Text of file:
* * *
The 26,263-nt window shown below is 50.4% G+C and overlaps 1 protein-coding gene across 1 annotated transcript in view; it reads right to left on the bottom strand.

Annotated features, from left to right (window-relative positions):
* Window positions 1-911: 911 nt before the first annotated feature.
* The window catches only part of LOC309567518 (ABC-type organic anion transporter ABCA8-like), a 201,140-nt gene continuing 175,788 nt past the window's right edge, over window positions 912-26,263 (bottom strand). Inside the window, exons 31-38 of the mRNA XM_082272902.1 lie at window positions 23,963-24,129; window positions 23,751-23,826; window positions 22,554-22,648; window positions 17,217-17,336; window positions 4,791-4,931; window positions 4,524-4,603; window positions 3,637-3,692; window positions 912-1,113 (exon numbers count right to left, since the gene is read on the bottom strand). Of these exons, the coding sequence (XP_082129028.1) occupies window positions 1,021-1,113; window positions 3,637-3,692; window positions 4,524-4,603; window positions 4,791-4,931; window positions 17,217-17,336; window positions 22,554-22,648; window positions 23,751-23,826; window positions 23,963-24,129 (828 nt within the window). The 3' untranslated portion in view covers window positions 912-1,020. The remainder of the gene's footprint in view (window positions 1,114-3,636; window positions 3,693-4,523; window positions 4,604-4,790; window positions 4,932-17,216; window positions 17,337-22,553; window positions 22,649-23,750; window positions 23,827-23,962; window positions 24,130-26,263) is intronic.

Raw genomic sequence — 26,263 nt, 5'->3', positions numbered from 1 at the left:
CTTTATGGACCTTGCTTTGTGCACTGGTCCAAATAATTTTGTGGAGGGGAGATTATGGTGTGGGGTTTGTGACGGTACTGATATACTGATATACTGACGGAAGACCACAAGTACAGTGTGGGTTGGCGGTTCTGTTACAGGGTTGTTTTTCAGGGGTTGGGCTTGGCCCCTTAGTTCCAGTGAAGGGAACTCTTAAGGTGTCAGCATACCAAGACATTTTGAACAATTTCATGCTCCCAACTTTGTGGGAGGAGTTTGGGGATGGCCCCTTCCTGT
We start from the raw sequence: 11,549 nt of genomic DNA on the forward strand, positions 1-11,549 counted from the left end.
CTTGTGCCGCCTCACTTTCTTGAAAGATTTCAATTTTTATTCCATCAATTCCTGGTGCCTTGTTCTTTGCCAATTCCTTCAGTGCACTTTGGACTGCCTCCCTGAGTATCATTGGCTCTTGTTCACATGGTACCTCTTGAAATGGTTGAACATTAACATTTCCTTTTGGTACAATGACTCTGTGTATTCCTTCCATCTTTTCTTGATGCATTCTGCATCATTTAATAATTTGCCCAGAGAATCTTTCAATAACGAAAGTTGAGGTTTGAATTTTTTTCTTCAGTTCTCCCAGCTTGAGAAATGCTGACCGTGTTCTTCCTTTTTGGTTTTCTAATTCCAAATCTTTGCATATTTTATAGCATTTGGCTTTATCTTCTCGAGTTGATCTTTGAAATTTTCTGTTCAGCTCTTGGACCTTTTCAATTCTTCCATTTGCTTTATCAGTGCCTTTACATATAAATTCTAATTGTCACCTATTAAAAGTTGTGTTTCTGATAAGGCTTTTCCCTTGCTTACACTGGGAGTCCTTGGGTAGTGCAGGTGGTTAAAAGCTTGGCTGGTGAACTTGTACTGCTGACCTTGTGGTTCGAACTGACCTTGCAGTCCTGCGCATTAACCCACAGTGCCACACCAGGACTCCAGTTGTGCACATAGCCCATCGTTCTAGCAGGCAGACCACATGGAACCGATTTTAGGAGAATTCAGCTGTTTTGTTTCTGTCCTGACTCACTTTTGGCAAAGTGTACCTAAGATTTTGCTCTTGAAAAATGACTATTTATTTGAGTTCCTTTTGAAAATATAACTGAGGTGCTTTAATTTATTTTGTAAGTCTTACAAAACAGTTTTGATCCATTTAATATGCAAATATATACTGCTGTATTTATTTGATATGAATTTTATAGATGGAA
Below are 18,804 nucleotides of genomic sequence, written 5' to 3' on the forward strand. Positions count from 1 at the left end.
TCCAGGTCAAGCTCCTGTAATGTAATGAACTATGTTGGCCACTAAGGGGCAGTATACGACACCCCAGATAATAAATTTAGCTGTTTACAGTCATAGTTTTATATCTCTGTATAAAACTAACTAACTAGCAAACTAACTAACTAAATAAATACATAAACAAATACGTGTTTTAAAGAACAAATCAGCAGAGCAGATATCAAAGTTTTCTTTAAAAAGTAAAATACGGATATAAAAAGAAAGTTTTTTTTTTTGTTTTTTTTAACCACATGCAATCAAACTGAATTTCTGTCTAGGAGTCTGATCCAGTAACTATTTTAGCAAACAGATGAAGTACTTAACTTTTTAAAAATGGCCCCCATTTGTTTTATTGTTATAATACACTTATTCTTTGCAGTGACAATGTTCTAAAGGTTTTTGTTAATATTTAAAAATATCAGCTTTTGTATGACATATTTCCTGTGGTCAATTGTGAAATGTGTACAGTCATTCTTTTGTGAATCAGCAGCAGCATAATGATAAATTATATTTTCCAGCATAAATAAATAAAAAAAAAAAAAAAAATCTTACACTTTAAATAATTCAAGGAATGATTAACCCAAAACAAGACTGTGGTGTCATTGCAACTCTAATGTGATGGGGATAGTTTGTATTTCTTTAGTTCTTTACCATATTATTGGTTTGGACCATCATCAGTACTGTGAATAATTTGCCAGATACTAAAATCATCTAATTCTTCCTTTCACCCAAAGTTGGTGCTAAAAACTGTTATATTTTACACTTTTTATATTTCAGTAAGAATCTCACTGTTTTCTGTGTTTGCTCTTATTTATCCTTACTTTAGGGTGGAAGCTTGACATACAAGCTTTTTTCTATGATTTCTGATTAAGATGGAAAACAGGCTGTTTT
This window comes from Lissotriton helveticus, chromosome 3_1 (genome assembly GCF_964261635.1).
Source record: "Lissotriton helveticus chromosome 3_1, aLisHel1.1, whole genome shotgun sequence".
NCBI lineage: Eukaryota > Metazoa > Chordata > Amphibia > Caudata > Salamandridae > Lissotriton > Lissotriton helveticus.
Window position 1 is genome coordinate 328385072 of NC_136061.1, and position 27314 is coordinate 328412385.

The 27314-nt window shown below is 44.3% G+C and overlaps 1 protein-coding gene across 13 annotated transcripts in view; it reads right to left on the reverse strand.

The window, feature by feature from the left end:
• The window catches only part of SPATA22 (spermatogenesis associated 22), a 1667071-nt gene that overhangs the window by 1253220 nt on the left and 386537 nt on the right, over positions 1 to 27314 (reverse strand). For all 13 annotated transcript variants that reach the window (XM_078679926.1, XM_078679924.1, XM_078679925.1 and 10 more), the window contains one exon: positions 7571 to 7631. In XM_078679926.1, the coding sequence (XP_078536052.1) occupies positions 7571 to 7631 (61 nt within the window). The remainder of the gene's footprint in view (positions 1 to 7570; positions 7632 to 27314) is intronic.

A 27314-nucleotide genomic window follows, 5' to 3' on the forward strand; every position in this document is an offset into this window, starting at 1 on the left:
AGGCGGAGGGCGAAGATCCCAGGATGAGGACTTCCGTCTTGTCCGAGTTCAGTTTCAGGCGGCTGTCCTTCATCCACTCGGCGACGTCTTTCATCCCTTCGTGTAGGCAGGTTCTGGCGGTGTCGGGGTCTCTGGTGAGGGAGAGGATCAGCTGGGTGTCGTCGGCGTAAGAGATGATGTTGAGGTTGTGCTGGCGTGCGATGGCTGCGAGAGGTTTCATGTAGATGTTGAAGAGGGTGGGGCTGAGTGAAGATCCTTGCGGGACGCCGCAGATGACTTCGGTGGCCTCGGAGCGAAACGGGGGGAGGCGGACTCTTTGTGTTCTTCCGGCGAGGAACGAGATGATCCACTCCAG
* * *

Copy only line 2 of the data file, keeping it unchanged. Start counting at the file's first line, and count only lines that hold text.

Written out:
Annotated features, from left to right (window-relative positions):